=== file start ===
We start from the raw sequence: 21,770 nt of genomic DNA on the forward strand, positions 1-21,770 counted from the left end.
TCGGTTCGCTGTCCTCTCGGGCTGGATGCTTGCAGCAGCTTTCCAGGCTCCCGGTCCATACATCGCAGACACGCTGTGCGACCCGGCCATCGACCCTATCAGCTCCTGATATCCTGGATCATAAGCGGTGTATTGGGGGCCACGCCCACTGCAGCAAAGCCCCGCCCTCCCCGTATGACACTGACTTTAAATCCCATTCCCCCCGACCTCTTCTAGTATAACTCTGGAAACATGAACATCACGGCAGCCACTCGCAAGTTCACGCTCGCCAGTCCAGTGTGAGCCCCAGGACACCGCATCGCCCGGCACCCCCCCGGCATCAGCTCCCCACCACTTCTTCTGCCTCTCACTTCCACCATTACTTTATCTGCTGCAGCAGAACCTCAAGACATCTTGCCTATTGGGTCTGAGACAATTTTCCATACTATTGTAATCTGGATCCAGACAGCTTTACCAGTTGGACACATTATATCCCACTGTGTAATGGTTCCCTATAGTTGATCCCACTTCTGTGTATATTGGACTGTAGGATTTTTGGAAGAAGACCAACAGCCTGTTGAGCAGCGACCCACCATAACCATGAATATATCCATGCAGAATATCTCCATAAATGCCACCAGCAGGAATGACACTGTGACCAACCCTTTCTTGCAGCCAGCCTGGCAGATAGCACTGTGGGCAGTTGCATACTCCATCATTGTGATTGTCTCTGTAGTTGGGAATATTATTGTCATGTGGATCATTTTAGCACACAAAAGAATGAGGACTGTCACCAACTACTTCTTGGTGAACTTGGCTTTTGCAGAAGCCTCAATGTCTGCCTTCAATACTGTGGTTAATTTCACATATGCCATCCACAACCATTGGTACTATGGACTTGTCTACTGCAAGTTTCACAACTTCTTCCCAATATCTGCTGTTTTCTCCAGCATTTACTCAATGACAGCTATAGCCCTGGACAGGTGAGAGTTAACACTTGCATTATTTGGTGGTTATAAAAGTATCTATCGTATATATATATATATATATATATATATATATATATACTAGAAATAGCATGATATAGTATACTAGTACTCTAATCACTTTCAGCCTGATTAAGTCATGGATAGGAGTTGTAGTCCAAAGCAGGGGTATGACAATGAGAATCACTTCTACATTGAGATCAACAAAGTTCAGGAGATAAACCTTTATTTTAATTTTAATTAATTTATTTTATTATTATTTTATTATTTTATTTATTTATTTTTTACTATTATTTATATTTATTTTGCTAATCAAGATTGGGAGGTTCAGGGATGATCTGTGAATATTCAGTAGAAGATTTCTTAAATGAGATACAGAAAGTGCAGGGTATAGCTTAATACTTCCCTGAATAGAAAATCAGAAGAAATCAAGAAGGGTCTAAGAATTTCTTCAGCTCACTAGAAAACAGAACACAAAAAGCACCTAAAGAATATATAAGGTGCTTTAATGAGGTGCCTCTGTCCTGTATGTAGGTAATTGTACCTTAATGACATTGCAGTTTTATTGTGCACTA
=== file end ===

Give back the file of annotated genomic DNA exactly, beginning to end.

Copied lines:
We start from the raw sequence: 21,770 nt of genomic DNA on the forward strand, positions 1-21,770 counted from the left end.
TCGGTTCGCTGTCCTCTCGGGCTGGATGCTTGCAGCAGCTTTCCAGGCTCCCGGTCCATACATCGCAGACACGCTGTGCGACCCGGCCATCGACCCTATCAGCTCCTGATATCCTGGATCATAAGCGGTGTATTGGGGGCCACGCCCACTGCAGCAAAGCCCCGCCCTCCCCGTATGACACTGACTTTAAATCCCATTCCCCCCGACCTCTTCTAGTATAACTCTGGAAACATGAACATCACGGCAGCCACTCGCAAGTTCACGCTCGCCAGTCCAGTGTGAGCCCCAGGACACCGCATCGCCCGGCACCCCCCCGGCATCAGCTCCCCACCACTTCTTCTGCCTCTCACTTCCACCATTACTTTATCTGCTGCAGCAGAACCTCAAGACATCTTGCCTATTGGGTCTGAGACAATTTTCCATACTATTGTAATCTGGATCCAGACAGCTTTACCAGTTGGACACATTATATCCCACTGTGTAATGGTTCCCTATAGTTGATCCCACTTCTGTGTATATTGGACTGTAGGATTTTTGGAAGAAGACCAACAGCCTGTTGAGCAGCGACCCACCATAACCATGAATATATCCATGCAGAATATCTCCATAAATGCCACCAGCAGGAATGACACTGTGACCAACCCTTTCTTGCAGCCAGCCTGGCAGATAGCACTGTGGGCAGTTGCATACTCCATCATTGTGATTGTCTCTGTAGTTGGGAATATTATTGTCATGTGGATCATTTTAGCACACAAAAGAATGAGGACTGTCACCAACTACTTCTTGGTGAACTTGGCTTTTGCAGAAGCCTCAATGTCTGCCTTCAATACTGTGGTTAATTTCACATATGCCATCCACAACCATTGGTACTATGGACTTGTCTACTGCAAGTTTCACAACTTCTTCCCAATATCTGCTGTTTTCTCCAGCATTTACTCAATGACAGCTATAGCCCTGGACAGGTGAGAGTTAACACTTGCATTATTTGGTGGTTATAAAAGTATCTATCGTATATATATATATATATATATATATATATATATATACTAGAAATAGCATGATATAGTATACTAGTACTCTAATCACTTTCAGCCTGATTAAGTCATGGATAGGAGTTGTAGTCCAAAGCAGGGGTATGACAATGAGAATCACTTCTACATTGAGATCAACAAAGTTCAGGAGATAAACCTTTATTTTAATTTTAATTAATTTATTTTATTATTATTTTATTATTTTATTTATTTATTTTTTACTATTATTTATATTTATTTTGCTAATCAAGATTGGGAGGTTCAGGGATGATCTGTGAATATTCAGTAGAAGATTTCTTAAATGAGATACAGAAAGTGCAGGGTATAGCTTAATACTTCCCTGAATAGAAAATCAGAAGAAATCAAGAAGGGTCTAAGAATTTCTTCAGCTCACTAGAAAACAGAACACAAAAAGCACCTAAAGAATATATAAGGTGCTTTAATGAGGTGCCTCTGTCCTGTATGTAGGTAATTGTACCTTAATGACATTGCAGTTTTATTGTGCACTA